Here we go with more config files. You’ll have to be sure to change some settings to match your host. The config files will have sections commented out. Don’t worry about it. These sections are for spam/virus/sympa configuration. Just copy and past to create the config files. What ever you see here replaces what already exists.

    The main postfix config files.

    When I checked, I did not find any folder postfix in my /etc path. Even I
    searched the whole machine, I did not get anywhere. Does it mean that I have done some mistake somewhere in earlier steps.

    Even, in file given in above link has an entry as below.

    *daemon_directory = /usr/libexec/postfix*

    But in my machine I do not see any postfix folder in path /usr/libexec. However I found /var/lib/postfix folder. So should I use
    /var/lib/postfix instead of */usr/libexec/postfix*.

    Please guide me.


  • Definately something wrong here. as root:

    grep post install.log

    You should see (for CentOS 6.3):

    Installing postfix-2.6.6-2.2.el6_1.i686

    or x86_64 based on architecture. This creates all the postfix default files. Or install postfix via yum.

    All the postfix directories in that howto work, but I did not go with his ‘use my’ I studied it, using postconf and created a script containing:

    # postfix config file

    # uncomment for debugging if needed
    #postconf -e ‘soft_bounce=yes’

    # postfix main postconf -e ‘delay_warning_time = 4’

    # network settings postconf -e ‘inet_interfaces = all’
    postconf -e ‘mydomain =’
    postconf -e ‘myhostname =’
    postconf -e ‘mynetworks = $config_directory/mynetworks’
    postconf -e ‘relay_domains proxy:mysql:/etc/postfix/’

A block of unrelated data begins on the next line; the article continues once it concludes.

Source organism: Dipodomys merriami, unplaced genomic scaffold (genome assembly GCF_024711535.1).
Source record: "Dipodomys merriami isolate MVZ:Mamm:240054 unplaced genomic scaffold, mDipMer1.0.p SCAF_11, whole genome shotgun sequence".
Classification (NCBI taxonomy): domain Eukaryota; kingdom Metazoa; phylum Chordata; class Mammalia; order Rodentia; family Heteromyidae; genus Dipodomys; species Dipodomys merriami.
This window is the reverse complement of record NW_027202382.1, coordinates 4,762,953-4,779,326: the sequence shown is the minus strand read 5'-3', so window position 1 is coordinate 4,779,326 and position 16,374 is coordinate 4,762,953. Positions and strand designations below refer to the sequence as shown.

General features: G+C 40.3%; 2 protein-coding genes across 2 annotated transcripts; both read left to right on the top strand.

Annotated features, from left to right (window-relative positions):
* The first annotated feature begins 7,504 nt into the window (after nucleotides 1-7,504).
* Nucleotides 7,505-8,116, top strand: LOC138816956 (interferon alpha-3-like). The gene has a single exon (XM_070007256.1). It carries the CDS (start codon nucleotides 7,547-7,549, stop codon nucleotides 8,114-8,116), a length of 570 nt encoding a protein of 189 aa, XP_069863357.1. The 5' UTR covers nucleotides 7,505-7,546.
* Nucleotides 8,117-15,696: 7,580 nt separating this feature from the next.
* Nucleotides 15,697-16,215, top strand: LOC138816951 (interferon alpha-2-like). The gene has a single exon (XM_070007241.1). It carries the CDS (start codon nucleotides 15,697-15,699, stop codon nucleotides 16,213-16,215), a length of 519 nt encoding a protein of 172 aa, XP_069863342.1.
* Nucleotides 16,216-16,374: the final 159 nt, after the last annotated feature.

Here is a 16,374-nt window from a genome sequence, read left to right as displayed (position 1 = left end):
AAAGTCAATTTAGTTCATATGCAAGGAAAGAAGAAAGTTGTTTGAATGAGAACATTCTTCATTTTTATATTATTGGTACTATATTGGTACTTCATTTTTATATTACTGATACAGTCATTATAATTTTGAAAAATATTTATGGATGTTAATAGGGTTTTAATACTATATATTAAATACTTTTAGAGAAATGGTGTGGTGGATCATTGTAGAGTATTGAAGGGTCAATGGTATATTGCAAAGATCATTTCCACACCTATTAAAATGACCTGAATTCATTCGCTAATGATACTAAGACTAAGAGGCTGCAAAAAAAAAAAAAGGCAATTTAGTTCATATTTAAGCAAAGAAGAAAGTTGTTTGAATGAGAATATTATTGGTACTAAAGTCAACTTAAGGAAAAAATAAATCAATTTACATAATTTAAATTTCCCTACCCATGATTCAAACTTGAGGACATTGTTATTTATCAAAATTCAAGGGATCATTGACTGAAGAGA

# mail delivery postconf -e ‘recipient_delimiter = +’

    # mappings postconf -e ‘alias_maps = hash:/etc/aliases’
    postconf -e ‘transport_maps = hash:/etc/postfix/transport’

    # virtual setup postconf -e ‘virtual_alias_maps proxy:mysql:/etc/postfix/, regexp:/etc/postfix/virtual_regexp’
    postconf -e ‘virtual_mailbox_base = /home/vmail’
    postconf -e ‘virtual_mailbox_domains proxy:mysql:/etc/postfix/’
    postconf -e ‘virtual_mailbox_maps proxy:mysql:/etc/postfix/’
    postconf -e ‘virtual_mailbox_limit_maps proxy:mysql:/etc/postfix/’
    postconf -e ‘virtual_minimum_uid = 101’
    postconf -e ‘virtual_uid_maps = static:101’
    postconf -e ‘virtual_gid_maps = static:12’
    postconf -e ‘virtual_transport = dovecot’
    postconf -e ‘dovecot_destination_recipient_limit = 1’

    # authentication postconf -e ‘smtpd_sasl_auth_enable = yes’
    # postconf -e ‘smtpd_sasl_security_options = noanonymous’
    postconf -e ‘smtpd_sasl_local_domain = $myhostname’
    postconf -e ‘broken_sasl_auth_clients = yes’
    postconf -e ‘smtpd_sasl_type = dovecot’
    postconf -e ‘smtpd_sasl_path = private/auth’

    # tls config postconf -e ‘smtp_use_tls = yes’
    postconf -e ‘smtp_tls_note_starttls_offer = yes’
    postconf -e ‘smtp_tls_session_cache_database btree:$data_directory/smtp_tls_session_cache’
    postconf -e ‘smtpd_use_tls = yes’
    postconf -e ‘smtpd_tls_loglevel = 1’
    postconf -e ‘smtpd_tls_received_header = yes’
    postconf -e ‘smtpd_tls_security_level = may’
    postconf -e ‘smtpd_tls_session_cache_database btree:/var/lib/postfix/smtpd_scache’
    # Change* to your host name postconf -e ‘smtpd_tls_key_file /etc/pki/tls/private/’
    postconf -e ‘smtpd_tls_cert_file /etc/pki/tls/certs/’

    cat < > || exit 1
    # rules restrictions smtpd_recipient_restrictions = permit_sasl_authenticated,
    # uncomment for realtime black list checks
    # ,reject_rbl_client
    # ,reject_rbl_client
    # ,reject_rbl_client EOF

    postconf -e ‘smtpd_helo_required = yes’
    postconf -e ‘disable_vrfy_command = yes’
    postconf -e ‘smtpd_data_restrictions = reject_unauth_pipelining’

    that append above addresses that postconf cannot handle continues. You can replace it with a single line command; I like the multiline formatting.

    If you want more help, let’s take it off list. I am at IETF in Orlando right now, and IEEE 802 next week, then Passover after that, so my posting speeds will vary.

  • Could not be any simpler then the way you put it. Which is why I
    suggest starting out with Postfix for first time MTA admins.

  • Alternatively:

    yum install postfix yum install git cd /etc/posfix git init git add ./
    git commit -m”Postfix config file initial commit”

    Now all the default config files are stored as hashed blobs in